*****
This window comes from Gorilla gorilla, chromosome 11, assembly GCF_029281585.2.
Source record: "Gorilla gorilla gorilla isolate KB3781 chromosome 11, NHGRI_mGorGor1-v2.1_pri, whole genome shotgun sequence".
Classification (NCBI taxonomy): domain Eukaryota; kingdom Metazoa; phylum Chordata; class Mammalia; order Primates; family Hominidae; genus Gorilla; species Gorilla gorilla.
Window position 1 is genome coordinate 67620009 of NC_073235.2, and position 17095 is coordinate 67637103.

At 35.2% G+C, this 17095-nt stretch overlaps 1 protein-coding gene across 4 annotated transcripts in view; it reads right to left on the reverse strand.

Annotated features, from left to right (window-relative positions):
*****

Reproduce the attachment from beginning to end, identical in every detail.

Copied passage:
This window comes from Gorilla gorilla, chromosome 11, assembly GCF_029281585.2.
Source record: "Gorilla gorilla gorilla isolate KB3781 chromosome 11, NHGRI_mGorGor1-v2.1_pri, whole genome shotgun sequence".
Classification (NCBI taxonomy): domain Eukaryota; kingdom Metazoa; phylum Chordata; class Mammalia; order Primates; family Hominidae; genus Gorilla; species Gorilla gorilla.
Window position 1 is genome coordinate 67620009 of NC_073235.2, and position 17095 is coordinate 67637103.

At 35.2% G+C, this 17095-nt stretch overlaps 1 protein-coding gene across 4 annotated transcripts in view; it reads right to left on the reverse strand.

Annotated features, from left to right (window-relative positions):